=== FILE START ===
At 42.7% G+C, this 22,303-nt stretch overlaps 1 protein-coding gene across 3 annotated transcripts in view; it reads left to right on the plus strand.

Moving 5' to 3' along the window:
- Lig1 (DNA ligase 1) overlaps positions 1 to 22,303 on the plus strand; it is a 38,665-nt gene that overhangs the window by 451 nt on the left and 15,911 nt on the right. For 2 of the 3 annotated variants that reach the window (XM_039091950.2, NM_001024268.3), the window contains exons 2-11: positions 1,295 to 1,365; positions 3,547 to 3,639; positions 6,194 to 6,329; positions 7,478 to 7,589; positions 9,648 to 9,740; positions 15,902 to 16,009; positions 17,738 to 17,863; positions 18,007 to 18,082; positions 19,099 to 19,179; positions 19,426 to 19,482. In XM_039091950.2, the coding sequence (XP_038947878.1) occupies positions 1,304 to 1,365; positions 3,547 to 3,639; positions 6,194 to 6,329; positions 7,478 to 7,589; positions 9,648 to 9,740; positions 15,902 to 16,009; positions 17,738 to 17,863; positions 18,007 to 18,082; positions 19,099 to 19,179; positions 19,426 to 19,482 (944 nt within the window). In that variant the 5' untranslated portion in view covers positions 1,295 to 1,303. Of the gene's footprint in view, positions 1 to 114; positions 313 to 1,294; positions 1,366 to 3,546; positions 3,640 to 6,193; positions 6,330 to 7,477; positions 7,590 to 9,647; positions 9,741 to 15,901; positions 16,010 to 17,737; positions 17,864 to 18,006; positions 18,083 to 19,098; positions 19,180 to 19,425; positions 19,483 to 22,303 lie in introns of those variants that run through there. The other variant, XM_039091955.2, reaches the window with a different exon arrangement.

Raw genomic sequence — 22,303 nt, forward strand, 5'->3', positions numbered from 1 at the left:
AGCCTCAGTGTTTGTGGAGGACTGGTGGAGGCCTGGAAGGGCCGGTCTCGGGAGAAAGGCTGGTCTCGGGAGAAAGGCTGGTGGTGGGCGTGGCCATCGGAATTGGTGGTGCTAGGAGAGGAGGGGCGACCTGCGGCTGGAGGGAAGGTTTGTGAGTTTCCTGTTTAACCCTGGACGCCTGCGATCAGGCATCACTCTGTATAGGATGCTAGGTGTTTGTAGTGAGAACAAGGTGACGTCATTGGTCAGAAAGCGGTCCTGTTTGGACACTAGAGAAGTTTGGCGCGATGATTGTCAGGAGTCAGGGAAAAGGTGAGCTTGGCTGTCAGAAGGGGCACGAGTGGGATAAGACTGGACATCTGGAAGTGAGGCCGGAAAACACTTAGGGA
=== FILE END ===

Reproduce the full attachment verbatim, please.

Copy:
At 42.7% G+C, this 22,303-nt stretch overlaps 1 protein-coding gene across 3 annotated transcripts in view; it reads left to right on the plus strand.

Moving 5' to 3' along the window:
- Lig1 (DNA ligase 1) overlaps positions 1 to 22,303 on the plus strand; it is a 38,665-nt gene that overhangs the window by 451 nt on the left and 15,911 nt on the right. For 2 of the 3 annotated variants that reach the window (XM_039091950.2, NM_001024268.3), the window contains exons 2-11: positions 1,295 to 1,365; positions 3,547 to 3,639; positions 6,194 to 6,329; positions 7,478 to 7,589; positions 9,648 to 9,740; positions 15,902 to 16,009; positions 17,738 to 17,863; positions 18,007 to 18,082; positions 19,099 to 19,179; positions 19,426 to 19,482. In XM_039091950.2, the coding sequence (XP_038947878.1) occupies positions 1,304 to 1,365; positions 3,547 to 3,639; positions 6,194 to 6,329; positions 7,478 to 7,589; positions 9,648 to 9,740; positions 15,902 to 16,009; positions 17,738 to 17,863; positions 18,007 to 18,082; positions 19,099 to 19,179; positions 19,426 to 19,482 (944 nt within the window). In that variant the 5' untranslated portion in view covers positions 1,295 to 1,303. Of the gene's footprint in view, positions 1 to 114; positions 313 to 1,294; positions 1,366 to 3,546; positions 3,640 to 6,193; positions 6,330 to 7,477; positions 7,590 to 9,647; positions 9,741 to 15,901; positions 16,010 to 17,737; positions 17,864 to 18,006; positions 18,083 to 19,098; positions 19,180 to 19,425; positions 19,483 to 22,303 lie in introns of those variants that run through there. The other variant, XM_039091955.2, reaches the window with a different exon arrangement.

Raw genomic sequence — 22,303 nt, forward strand, 5'->3', positions numbered from 1 at the left:
AGCCTCAGTGTTTGTGGAGGACTGGTGGAGGCCTGGAAGGGCCGGTCTCGGGAGAAAGGCTGGTCTCGGGAGAAAGGCTGGTGGTGGGCGTGGCCATCGGAATTGGTGGTGCTAGGAGAGGAGGGGCGACCTGCGGCTGGAGGGAAGGTTTGTGAGTTTCCTGTTTAACCCTGGACGCCTGCGATCAGGCATCACTCTGTATAGGATGCTAGGTGTTTGTAGTGAGAACAAGGTGACGTCATTGGTCAGAAAGCGGTCCTGTTTGGACACTAGAGAAGTTTGGCGCGATGATTGTCAGGAGTCAGGGAAAAGGTGAGCTTGGCTGTCAGAAGGGGCACGAGTGGGATAAGACTGGACATCTGGAAGTGAGGCCGGAAAACACTTAGGGA